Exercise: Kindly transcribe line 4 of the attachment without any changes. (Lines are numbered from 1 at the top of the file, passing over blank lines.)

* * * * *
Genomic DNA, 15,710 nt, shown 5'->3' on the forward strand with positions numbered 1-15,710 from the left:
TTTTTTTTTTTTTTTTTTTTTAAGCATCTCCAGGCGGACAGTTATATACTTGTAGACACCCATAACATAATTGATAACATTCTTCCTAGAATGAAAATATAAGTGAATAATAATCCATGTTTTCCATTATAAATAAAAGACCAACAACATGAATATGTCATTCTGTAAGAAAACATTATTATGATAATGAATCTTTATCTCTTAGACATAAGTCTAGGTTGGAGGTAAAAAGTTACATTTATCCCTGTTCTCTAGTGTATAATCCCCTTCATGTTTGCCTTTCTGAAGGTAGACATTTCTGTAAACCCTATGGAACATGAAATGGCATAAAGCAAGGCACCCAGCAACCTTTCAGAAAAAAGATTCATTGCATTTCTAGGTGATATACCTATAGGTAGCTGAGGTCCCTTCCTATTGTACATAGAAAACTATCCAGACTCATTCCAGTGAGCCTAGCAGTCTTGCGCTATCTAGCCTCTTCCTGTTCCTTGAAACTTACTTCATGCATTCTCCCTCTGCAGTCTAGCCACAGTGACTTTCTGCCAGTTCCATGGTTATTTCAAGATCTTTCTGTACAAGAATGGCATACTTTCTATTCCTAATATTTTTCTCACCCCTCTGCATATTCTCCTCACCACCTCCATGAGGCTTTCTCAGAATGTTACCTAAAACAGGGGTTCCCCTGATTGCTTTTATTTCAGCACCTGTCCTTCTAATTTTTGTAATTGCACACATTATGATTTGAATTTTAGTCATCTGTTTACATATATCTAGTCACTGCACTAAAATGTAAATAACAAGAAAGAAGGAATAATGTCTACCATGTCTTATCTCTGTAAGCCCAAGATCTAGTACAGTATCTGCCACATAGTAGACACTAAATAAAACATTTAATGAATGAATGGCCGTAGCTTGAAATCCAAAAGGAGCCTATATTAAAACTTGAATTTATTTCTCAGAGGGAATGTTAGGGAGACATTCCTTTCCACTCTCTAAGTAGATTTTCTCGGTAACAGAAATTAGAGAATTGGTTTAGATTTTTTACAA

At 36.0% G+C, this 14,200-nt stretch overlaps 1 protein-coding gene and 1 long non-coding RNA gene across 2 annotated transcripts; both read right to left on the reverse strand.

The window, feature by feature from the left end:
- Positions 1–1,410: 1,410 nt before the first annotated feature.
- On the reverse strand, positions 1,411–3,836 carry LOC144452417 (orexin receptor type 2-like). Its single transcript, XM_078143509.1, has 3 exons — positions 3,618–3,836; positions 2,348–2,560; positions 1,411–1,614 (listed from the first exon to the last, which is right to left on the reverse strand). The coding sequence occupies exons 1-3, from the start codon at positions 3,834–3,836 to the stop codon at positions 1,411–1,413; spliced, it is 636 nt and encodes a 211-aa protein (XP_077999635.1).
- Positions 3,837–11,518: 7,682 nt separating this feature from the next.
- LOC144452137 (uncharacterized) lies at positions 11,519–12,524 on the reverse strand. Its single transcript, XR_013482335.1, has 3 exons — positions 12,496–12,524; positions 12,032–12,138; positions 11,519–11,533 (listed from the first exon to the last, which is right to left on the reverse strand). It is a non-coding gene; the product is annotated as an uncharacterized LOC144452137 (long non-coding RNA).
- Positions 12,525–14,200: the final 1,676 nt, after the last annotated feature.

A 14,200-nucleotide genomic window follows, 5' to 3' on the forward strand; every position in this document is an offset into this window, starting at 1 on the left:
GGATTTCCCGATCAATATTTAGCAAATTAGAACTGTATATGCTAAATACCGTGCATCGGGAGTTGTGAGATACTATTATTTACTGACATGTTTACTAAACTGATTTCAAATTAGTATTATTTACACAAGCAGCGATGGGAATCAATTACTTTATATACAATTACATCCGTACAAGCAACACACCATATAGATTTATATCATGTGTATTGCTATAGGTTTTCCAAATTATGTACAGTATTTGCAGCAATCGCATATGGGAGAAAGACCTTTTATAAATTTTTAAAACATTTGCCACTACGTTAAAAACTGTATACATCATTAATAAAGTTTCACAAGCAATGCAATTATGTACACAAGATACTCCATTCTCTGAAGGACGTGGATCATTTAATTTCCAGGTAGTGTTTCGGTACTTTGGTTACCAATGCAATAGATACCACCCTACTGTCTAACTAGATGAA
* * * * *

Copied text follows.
The window, feature by feature from the left end: